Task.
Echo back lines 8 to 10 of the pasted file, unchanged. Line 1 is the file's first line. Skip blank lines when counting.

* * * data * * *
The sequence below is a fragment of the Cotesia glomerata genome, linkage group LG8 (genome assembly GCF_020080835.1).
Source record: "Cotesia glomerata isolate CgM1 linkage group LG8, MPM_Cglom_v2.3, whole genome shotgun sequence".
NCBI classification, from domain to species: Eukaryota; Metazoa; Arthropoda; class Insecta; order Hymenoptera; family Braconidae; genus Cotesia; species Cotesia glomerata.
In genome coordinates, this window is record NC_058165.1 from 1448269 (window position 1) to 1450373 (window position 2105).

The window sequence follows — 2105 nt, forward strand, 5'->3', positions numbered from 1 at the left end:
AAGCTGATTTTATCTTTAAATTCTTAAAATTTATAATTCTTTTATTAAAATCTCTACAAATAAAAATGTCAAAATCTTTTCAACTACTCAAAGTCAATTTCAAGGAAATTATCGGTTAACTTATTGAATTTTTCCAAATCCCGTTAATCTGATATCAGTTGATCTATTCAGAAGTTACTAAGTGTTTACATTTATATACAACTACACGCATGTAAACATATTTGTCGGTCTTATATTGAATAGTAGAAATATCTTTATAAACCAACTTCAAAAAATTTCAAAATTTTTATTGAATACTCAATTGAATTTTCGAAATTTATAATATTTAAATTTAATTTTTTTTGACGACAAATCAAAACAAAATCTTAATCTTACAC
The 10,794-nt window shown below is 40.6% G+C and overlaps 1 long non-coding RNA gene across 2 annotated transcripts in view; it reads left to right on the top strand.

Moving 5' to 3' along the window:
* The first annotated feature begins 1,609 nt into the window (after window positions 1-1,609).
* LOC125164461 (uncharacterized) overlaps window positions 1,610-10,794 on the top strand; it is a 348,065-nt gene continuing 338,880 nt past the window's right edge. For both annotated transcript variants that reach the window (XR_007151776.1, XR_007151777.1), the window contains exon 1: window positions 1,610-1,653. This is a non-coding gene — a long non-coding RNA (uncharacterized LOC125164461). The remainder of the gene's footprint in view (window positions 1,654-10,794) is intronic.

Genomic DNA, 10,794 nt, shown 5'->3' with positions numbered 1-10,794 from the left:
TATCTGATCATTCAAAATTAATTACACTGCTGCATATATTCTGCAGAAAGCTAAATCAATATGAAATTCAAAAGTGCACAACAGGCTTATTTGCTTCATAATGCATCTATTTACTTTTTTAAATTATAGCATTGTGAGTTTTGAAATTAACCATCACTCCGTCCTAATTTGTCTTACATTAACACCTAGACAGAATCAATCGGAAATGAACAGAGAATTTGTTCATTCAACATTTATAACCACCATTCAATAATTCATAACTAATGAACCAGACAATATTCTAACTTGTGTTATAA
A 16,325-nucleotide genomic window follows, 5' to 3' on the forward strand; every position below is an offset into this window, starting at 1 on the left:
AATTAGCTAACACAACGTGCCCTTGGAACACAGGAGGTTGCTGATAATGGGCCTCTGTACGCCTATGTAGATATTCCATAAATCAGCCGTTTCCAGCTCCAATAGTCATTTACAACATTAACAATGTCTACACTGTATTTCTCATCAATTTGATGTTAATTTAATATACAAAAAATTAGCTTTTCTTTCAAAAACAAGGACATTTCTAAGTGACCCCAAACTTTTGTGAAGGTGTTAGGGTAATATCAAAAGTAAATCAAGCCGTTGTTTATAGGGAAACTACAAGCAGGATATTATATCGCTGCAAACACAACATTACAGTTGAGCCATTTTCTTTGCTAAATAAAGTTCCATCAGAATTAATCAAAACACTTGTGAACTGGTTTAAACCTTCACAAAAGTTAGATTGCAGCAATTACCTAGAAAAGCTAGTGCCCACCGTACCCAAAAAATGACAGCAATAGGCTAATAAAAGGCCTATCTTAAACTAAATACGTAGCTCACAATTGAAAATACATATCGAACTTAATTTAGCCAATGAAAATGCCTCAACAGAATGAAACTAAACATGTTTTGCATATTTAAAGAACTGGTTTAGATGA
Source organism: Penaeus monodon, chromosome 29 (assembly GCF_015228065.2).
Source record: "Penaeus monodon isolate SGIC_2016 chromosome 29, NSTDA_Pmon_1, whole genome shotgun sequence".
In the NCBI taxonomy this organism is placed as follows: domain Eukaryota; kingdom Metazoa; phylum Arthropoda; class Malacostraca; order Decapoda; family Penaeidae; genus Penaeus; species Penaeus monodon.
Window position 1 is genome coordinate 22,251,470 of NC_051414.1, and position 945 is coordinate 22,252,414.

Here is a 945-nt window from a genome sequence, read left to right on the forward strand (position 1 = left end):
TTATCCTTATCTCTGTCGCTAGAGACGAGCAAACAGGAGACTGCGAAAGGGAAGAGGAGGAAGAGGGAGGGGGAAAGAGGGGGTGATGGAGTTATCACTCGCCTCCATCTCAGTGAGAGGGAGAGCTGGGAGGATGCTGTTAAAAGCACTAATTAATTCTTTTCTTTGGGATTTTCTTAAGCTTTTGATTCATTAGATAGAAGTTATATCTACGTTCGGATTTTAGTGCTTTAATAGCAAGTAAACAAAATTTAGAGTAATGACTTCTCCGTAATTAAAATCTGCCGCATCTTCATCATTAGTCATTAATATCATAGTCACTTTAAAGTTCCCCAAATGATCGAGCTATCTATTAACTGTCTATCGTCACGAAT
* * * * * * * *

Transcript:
Moving 5' to 3' along the window:
* The first annotated feature begins 1,609 nt into the window (after window positions 1-1,609).
* LOC125164461 (uncharacterized) overlaps window positions 1,610-10,794 on the top strand; it is a 348,065-nt gene continuing 338,880 nt past the window's right edge. For both annotated transcript variants that reach the window (XR_007151776.1, XR_007151777.1), the window contains exon 1: window positions 1,610-1,653. This is a non-coding gene — a long non-coding RNA (uncharacterized LOC125164461). The remainder of the gene's footprint in view (window positions 1,654-10,794) is intronic.